In my blog series ‘What does…actually do?’, I (Arne Bauer) give readers an insight into the jobs that certain people at MANN+HUMMEL do. It is my job as a roving reporter to look over the shoulders of employees at the different locations in Germany. In Sonneberg, I spent some time shadowing toolmaking mechanic Daniel Hornig as he went about his work repairing massive tools that weigh several tons.
What does a toolmaking mechanic in Sonneberg actually do?
There are rows upon rows of workbenches in the toolmaking mechanics’ hall in Sonneberg. Here enormous machines are used to process steel and mould cubic tools. Whilst new tools are being produced at the front of the hall, Daniel Hornig can be found further back, repairing the tools that have already been put to use in the production halls. “I usually have to work quickly,” Hornig says. This is because the tools need to be ready and repaired by the time they are needed again.
The huge pieces of equipment, which often weighs several tons, are transported to the tool repairs zone by a forklift truck. Small tools may weigh less but this definitely does not make them easier to repair, as Hornig knows only too well: “Small tools are delicate and often extremely complex.” The setters who insert the tools into the machines provide us with a description of the problem on the repair order form. “I often have to go and get more information from the person who filled in the form,” explains Hornig. However, before doing that he first opens the tool, which is made up of two similar-sized parts. Sometimes he uses another piece of heavy equipment to do this. In normal operation, the two halves of the tool are pressed together by the machine, in order to mould the products in the centre.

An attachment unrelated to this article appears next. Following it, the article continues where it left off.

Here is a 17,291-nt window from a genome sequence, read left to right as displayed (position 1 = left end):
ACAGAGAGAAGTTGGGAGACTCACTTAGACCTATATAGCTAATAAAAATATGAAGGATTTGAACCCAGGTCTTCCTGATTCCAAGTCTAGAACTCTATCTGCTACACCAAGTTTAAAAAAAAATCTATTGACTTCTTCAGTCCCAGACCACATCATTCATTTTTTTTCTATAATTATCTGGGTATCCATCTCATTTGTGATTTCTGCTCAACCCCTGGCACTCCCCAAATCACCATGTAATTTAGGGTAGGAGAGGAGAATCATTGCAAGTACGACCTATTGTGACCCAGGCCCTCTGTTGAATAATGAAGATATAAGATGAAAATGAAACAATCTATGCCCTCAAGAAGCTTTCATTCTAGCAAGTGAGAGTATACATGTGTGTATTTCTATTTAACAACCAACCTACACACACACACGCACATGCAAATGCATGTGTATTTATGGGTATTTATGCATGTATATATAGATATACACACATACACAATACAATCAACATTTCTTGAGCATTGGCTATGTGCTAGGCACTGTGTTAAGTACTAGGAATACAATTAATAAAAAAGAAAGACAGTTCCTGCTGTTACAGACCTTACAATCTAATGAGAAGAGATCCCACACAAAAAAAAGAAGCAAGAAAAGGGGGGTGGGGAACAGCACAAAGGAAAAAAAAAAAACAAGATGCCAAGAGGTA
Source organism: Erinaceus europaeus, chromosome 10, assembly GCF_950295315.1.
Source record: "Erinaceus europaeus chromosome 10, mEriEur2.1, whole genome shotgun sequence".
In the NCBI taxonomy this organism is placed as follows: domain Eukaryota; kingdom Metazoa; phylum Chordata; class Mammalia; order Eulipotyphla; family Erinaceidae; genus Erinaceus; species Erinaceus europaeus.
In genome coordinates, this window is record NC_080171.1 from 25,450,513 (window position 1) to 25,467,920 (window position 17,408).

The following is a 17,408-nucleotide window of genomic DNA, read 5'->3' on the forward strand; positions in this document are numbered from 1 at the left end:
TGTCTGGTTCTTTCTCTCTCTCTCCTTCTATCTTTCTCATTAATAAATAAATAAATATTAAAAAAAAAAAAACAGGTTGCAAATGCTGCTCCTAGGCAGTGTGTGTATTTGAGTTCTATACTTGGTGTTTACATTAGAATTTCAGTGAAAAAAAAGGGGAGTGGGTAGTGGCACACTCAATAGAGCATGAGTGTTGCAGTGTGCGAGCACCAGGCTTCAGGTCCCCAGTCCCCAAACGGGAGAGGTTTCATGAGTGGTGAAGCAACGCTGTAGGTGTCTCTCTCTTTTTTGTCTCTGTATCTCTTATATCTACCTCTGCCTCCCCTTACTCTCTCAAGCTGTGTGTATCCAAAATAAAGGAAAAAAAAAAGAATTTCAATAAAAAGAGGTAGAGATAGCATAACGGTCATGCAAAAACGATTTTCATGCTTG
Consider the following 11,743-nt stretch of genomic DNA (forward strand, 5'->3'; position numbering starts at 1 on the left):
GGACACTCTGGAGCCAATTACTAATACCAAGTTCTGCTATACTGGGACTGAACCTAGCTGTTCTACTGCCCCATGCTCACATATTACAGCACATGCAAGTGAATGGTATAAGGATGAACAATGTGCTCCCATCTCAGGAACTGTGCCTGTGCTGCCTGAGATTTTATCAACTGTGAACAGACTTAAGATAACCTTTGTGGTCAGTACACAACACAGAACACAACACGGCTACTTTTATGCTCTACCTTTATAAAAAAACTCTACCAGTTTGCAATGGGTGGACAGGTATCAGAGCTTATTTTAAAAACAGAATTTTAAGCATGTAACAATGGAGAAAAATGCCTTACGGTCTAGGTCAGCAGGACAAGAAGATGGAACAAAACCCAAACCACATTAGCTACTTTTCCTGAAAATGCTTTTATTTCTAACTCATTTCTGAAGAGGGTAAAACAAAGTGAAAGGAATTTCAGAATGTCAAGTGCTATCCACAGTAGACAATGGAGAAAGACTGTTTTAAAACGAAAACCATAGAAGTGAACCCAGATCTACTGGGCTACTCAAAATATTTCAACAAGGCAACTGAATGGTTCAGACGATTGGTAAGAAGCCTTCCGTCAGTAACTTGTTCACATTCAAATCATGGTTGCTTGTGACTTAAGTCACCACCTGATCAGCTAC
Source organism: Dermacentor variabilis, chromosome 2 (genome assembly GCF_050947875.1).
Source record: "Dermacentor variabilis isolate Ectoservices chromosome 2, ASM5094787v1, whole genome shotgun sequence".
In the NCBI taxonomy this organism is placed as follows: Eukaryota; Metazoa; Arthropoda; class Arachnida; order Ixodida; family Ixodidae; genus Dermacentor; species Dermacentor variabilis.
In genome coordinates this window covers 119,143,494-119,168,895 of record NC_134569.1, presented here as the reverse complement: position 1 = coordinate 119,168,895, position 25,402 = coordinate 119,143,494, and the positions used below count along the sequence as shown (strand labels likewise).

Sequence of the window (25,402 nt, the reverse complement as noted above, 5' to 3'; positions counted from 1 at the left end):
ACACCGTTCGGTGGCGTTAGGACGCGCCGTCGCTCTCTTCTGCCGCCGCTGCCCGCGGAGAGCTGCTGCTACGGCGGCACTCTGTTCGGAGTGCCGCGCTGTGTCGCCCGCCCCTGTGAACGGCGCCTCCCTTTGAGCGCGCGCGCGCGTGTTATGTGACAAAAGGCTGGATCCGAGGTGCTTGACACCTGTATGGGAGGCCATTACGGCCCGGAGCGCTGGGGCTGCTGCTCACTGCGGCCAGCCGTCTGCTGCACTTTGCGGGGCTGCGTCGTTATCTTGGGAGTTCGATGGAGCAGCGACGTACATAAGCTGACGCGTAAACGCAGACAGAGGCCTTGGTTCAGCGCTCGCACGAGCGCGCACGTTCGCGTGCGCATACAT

In order to spot any deviations from the tool’s intended shape, which often measure only a few hundreths of a millimetre, Hornig also examines the end product and inserts it into the tool so he can identify where the damage is. Even the finest of cracks in the steel can cause undesirable burring of the plastic. To repair the tool, the toolmaking mechanic lifts it into position with an indoor crane and then dismantles it. This process has been known to last several hours.
“I often have to think hard before I come up with a solution.” Although it is easier for the tool manufacturers to produce the mould halves from one piece, when it comes to repairs it is actually better if they are made up of several segments. There are two reasons for this: the person carrying out the repairs can get to the part that needs to be repaired more quickly and, if in doubt, they can easily replace individual damaged parts.
Hornig has to be especially careful when he repairs tools with a built-in hot runner. His first step is to check if it is working. If it is faulty, Hornig removes the hot runner with the help of an electrician. He has to pay careful attention to the delicate cable in order to avoid damaging the hot runner system. The tools are always cleaned while they are being repaired. Once the tool is dismantled, Hornig is left holding a metal element the length of his thumb.
The element has a millimetre-deep cavity which is causing a plastic protrusion on the product. “Sometimes it would be nice for it to be a question of millimetres. Most of the time, we are dealing with tenths of a millimetre,” he says. Once his colleague has applied new material to the exact point on the laser welding device, Hornig machines the metal with an air grinder and his diamond files until he is satisfied with the end result. Once he has put the tool back together, it is taken back to the production area, where it is put back into operation until it next needs to be repaired again.